In this guide you’ll learn:
Why one on ones are important
Frequency and duration one on one meeting best practices
How to create a space of trust and open communication in your one on ones
Best practices for managers to follow before, during, and after one on one meetings
The one on one meeting is one of the most important soft skills mastered by great managers. After all, the now popularized saying goes: people leave managers, not companies. In the highly regarded book ‘High Output Management” by Andy Grove, when describing how to conduct one-on-one meetings with your employees, Mr Grove says:
“A key point about a one-on-one: It should be regarded as the subordinate’s meeting, with its agenda and tone set by him.” - Andy Grove
So while the spirit of the one-on-one being “the subordinate’s meeting” makes sense, managers who take this too literally would be making a mistake. Managers are responsible for providing structure to the meeting and having systems in place for follow up and accountability. Not just for the employee but for themselves too.
Whether you are managing people for the first time or are a seasoned manager, the one on one meeting is one facet of your job that will evolve, grow, and improve with practice. In this guide, we break down the nuances and logistics involved, and provide an overarching framework on how to best approach these meetings as a manager. We'll also provide an employee one on one meeting template you can use in WorkPatterns.
What is a one on one meeting?
In its simplest form, the one on one meeting is a recurring time set aside for a manager and one of their direct reports to connect. The content and format will vary depending on the individuals and their respective needs at the time. It can be a straightforward performance check in, a career coaching session, a project strategy session, a venting session, or time to get to know one another better.
Why are one on one meetings important?
Regardless of company size or how close you work together, the one on one is the foundation of the employee manager relationship. This is crucial to the success of the team for a few reasons:
Interpersonal rapport and connection.
Dedicated time outside of the day-to-day provides the space to build a strong working relationship. It gives both parties an opportunity to discuss things that may not surface naturally in conversation otherwise.
Project tracking and feedback.
A one on one offers a chance to raise red flags, discuss blockers, and share feedback in a lower stress context. This helps keep projects on track and gives both individuals time to process and be concise (as opposed to being reactive on the spot). As a manager, it’s your responsibility to provide support to your team and enable them to do their best work.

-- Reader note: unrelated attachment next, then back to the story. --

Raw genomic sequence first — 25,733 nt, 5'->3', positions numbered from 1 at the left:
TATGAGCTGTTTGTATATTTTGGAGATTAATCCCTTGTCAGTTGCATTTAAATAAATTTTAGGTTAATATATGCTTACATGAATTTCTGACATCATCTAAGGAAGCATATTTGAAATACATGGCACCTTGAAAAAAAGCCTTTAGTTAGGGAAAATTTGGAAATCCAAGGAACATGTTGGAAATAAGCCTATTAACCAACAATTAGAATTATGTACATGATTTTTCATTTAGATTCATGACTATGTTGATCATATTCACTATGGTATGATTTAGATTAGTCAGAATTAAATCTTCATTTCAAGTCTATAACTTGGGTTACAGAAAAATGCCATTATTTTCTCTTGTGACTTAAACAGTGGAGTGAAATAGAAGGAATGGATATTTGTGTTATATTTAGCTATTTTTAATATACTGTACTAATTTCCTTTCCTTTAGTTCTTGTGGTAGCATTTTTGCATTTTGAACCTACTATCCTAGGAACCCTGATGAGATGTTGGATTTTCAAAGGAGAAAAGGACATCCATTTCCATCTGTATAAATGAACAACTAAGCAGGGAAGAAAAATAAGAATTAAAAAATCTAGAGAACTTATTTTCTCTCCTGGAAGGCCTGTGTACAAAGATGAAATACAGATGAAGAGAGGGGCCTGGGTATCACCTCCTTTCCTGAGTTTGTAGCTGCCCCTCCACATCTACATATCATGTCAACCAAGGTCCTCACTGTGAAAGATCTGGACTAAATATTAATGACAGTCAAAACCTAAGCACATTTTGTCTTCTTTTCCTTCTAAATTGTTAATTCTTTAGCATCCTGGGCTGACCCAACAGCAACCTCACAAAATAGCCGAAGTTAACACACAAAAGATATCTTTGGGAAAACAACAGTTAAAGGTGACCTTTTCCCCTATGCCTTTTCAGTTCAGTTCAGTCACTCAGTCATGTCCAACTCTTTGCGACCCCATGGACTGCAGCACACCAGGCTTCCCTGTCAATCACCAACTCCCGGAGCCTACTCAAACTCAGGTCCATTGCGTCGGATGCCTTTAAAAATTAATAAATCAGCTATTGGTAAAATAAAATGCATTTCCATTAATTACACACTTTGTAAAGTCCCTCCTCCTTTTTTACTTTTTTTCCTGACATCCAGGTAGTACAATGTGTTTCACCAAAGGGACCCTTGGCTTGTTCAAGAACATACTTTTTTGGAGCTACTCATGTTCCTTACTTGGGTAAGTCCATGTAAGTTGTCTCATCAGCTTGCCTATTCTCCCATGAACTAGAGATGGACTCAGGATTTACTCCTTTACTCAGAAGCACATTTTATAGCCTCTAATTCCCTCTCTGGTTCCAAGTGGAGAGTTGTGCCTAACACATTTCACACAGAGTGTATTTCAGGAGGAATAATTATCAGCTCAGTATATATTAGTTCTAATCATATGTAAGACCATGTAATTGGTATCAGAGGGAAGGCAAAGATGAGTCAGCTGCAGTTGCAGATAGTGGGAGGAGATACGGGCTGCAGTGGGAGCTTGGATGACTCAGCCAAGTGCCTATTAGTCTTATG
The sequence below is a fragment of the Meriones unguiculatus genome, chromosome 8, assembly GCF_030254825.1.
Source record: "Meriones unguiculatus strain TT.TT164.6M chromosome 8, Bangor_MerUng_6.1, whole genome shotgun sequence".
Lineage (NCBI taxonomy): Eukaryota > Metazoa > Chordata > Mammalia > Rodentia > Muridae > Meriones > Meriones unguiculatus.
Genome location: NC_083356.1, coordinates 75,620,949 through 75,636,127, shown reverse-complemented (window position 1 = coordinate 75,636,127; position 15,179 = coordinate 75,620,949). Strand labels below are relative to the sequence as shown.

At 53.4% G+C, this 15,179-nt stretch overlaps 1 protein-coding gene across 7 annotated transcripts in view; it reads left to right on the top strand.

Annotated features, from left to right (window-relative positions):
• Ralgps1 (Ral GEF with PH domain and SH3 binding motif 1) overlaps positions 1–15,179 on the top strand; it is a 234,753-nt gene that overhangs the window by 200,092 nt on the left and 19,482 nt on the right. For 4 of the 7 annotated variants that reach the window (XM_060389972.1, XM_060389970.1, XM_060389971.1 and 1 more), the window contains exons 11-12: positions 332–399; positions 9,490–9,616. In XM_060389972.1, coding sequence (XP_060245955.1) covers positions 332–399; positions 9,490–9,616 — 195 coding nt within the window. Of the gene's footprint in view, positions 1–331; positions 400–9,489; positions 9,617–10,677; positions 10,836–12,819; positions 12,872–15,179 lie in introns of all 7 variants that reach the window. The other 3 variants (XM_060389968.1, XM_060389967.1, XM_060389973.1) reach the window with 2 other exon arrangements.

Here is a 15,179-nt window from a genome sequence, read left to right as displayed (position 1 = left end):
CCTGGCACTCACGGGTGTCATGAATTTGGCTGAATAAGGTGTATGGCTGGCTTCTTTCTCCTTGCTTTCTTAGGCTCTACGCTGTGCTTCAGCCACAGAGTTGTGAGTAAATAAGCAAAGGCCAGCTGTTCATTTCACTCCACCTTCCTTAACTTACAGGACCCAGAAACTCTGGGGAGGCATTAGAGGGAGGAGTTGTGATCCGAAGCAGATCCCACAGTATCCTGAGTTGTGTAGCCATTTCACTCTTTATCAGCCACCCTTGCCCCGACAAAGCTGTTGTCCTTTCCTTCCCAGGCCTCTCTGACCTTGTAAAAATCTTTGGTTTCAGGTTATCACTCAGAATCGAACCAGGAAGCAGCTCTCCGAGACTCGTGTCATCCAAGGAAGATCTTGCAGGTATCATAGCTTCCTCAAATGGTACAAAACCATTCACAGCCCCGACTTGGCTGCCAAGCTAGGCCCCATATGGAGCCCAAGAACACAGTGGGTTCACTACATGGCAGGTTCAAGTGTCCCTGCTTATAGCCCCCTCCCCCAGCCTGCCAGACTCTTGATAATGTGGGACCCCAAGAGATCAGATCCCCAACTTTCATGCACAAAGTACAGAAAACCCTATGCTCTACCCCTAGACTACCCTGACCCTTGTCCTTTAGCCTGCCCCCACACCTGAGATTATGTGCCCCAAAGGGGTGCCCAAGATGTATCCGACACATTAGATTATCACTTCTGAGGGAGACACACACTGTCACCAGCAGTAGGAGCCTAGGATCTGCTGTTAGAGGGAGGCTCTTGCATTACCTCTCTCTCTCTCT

Document progress against goals.
One of the most frustrating parts of any job is when ongoing discussions lack follow through. Whether that is quarterly objectives or personal development goals, documentation is beneficial. Structure prevents the sentiment of stagnation and serves as a reminder to acknowledge growth. Checking in at a regular cadence provides managers insights into longer term employee goals and how to help them achieve them.
How often should managers have one on one meetings?
Many CEOs will share that one on one meetings should happen at a regular cadence that is baked into the calendar. Once a week is the most common, although once every two weeks or once a month makes sense in some circumstances. When determining what is best for you, here are a few things to consider:
- Can you maintain it in the long run? If you anticipate that once a week is too frequent and might result in rescheduling or canceling, it may be better to have it once every two weeks. Consistency is key for your employees.
- What are the expectations of the employee? Do they want to have more frequent check ins or are they comfortable with touching base every few weeks? This is important. For example, if you do not collaborate directly with the employee on projects, it may be beneficial to check in more often to build rapport and support them. Alternatively, managers that work closely with an employee as part of other project work can have a bi-weekly check in without jeopardizing the manager employee relationship.
- Is there enough to discuss? Like regularly canceling meetings, it can feel like the one on one meeting is pointless if there isn’t much to discuss. While some managers prefer to leave it open ended and play it by ear, we don't recommend that. The meeting needs to be time well spent. Collaborative agendas are a helpful tool for ensuring discussion topics have a home between meetings. But, if there really isn’t enough to discuss weekly, try once every two weeks.